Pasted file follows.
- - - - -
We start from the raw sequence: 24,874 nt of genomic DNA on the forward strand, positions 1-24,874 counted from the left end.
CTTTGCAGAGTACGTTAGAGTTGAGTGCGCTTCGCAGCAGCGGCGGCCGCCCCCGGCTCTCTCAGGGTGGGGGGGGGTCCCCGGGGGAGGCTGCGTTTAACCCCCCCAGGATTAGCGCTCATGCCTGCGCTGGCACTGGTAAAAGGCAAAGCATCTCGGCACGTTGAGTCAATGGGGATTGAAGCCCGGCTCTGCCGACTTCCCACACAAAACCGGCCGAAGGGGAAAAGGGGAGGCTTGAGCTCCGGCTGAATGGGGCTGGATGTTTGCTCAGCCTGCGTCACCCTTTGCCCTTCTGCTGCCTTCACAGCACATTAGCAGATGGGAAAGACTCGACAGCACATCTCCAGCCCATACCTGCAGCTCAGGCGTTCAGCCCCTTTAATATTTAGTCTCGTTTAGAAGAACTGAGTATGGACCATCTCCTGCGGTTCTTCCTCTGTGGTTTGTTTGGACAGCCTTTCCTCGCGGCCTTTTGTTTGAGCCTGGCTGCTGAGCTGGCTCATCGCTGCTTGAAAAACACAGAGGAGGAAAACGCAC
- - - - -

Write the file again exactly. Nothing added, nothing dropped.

We start from the raw sequence: 24,874 nt of genomic DNA on the forward strand, positions 1-24,874 counted from the left end.
CTTTGCAGAGTACGTTAGAGTTGAGTGCGCTTCGCAGCAGCGGCGGCCGCCCCCGGCTCTCTCAGGGTGGGGGGGGGTCCCCGGGGGAGGCTGCGTTTAACCCCCCCAGGATTAGCGCTCATGCCTGCGCTGGCACTGGTAAAAGGCAAAGCATCTCGGCACGTTGAGTCAATGGGGATTGAAGCCCGGCTCTGCCGACTTCCCACACAAAACCGGCCGAAGGGGAAAAGGGGAGGCTTGAGCTCCGGCTGAATGGGGCTGGATGTTTGCTCAGCCTGCGTCACCCTTTGCCCTTCTGCTGCCTTCACAGCACATTAGCAGATGGGAAAGACTCGACAGCACATCTCCAGCCCATACCTGCAGCTCAGGCGTTCAGCCCCTTTAATATTTAGTCTCGTTTAGAAGAACTGAGTATGGACCATCTCCTGCGGTTCTTCCTCTGTGGTTTGTTTGGACAGCCTTTCCTCGCGGCCTTTTGTTTGAGCCTGGCTGCTGAGCTGGCTCATCGCTGCTTGAAAAACACAGAGGAGGAAAACGCAC